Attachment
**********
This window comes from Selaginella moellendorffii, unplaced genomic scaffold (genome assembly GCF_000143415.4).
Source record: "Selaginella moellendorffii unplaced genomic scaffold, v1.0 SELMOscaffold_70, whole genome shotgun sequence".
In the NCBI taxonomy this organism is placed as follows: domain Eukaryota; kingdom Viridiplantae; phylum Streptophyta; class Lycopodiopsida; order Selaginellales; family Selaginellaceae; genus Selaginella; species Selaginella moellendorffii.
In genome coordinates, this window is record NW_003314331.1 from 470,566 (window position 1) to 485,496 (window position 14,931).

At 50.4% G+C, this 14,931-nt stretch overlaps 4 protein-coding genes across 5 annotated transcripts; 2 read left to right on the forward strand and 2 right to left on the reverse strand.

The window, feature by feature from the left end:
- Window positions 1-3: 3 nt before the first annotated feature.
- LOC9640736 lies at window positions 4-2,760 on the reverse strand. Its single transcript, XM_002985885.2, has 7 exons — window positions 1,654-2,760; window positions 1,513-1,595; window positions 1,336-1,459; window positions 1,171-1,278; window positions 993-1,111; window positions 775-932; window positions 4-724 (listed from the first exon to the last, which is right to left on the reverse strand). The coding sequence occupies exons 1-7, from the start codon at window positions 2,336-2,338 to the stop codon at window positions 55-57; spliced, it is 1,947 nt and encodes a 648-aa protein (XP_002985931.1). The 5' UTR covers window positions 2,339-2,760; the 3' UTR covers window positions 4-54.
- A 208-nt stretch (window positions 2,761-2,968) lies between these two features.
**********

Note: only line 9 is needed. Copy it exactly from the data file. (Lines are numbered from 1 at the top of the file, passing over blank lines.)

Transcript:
- A 208-nt stretch (window positions 2,761-2,968) lies between these two features.